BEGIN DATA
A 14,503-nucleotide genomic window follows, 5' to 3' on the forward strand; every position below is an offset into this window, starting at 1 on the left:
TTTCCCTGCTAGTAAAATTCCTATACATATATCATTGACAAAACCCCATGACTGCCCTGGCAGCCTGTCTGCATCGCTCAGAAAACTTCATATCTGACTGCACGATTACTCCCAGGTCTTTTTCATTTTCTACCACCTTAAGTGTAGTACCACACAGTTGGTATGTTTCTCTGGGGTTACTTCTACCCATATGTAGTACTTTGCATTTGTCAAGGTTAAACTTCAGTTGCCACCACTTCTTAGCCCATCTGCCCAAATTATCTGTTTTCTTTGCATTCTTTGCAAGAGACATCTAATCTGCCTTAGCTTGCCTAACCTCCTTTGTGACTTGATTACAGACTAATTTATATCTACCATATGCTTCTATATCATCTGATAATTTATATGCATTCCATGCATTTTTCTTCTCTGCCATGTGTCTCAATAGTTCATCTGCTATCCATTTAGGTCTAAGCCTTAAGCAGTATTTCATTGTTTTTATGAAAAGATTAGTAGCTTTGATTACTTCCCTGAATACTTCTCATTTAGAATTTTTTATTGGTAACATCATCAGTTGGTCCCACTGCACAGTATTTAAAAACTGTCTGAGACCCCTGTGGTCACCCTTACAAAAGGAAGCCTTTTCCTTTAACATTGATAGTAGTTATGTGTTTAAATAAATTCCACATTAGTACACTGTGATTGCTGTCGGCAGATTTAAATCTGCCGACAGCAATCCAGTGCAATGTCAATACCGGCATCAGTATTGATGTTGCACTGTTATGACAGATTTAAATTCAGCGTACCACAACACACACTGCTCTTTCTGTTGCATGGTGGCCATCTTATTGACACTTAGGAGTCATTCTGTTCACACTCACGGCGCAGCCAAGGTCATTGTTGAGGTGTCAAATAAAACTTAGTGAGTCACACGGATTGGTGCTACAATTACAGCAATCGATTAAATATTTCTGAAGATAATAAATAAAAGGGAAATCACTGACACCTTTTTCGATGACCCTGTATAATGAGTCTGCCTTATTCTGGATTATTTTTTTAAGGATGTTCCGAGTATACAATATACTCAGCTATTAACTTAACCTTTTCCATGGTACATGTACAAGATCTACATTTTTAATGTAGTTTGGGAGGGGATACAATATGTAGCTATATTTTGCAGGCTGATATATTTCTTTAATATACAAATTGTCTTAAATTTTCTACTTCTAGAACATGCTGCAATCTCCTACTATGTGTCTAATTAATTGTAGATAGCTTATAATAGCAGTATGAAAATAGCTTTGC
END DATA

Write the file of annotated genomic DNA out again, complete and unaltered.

A 14,503-nucleotide genomic window follows, 5' to 3' on the forward strand; every position below is an offset into this window, starting at 1 on the left:
TTTCCCTGCTAGTAAAATTCCTATACATATATCATTGACAAAACCCCATGACTGCCCTGGCAGCCTGTCTGCATCGCTCAGAAAACTTCATATCTGACTGCACGATTACTCCCAGGTCTTTTTCATTTTCTACCACCTTAAGTGTAGTACCACACAGTTGGTATGTTTCTCTGGGGTTACTTCTACCCATATGTAGTACTTTGCATTTGTCAAGGTTAAACTTCAGTTGCCACCACTTCTTAGCCCATCTGCCCAAATTATCTGTTTTCTTTGCATTCTTTGCAAGAGACATCTAATCTGCCTTAGCTTGCCTAACCTCCTTTGTGACTTGATTACAGACTAATTTATATCTACCATATGCTTCTATATCATCTGATAATTTATATGCATTCCATGCATTTTTCTTCTCTGCCATGTGTCTCAATAGTTCATCTGCTATCCATTTAGGTCTAAGCCTTAAGCAGTATTTCATTGTTTTTATGAAAAGATTAGTAGCTTTGATTACTTCCCTGAATACTTCTCATTTAGAATTTTTTATTGGTAACATCATCAGTTGGTCCCACTGCACAGTATTTAAAAACTGTCTGAGACCCCTGTGGTCACCCTTACAAAAGGAAGCCTTTTCCTTTAACATTGATAGTAGTTATGTGTTTAAATAAATTCCACATTAGTACACTGTGATTGCTGTCGGCAGATTTAAATCTGCCGACAGCAATCCAGTGCAATGTCAATACCGGCATCAGTATTGATGTTGCACTGTTATGACAGATTTAAATTCAGCGTACCACAACACACACTGCTCTTTCTGTTGCATGGTGGCCATCTTATTGACACTTAGGAGTCATTCTGTTCACACTCACGGCGCAGCCAAGGTCATTGTTGAGGTGTCAAATAAAACTTAGTGAGTCACACGGATTGGTGCTACAATTACAGCAATCGATTAAATATTTCTGAAGATAATAAATAAAAGGGAAATCACTGACACCTTTTTCGATGACCCTGTATAATGAGTCTGCCTTATTCTGGATTATTTTTTTAAGGATGTTCCGAGTATACAATATACTCAGCTATTAACTTAACCTTTTCCATGGTACATGTACAAGATCTACATTTTTAATGTAGTTTGGGAGGGGATACAATATGTAGCTATATTTTGCAGGCTGATATATTTCTTTAATATACAAATTGTCTTAAATTTTCTACTTCTAGAACATGCTGCAATCTCCTACTATGTGTCTAATTAATTGTAGATAGCTTATAATAGCAGTATGAAAATAGCTTTGC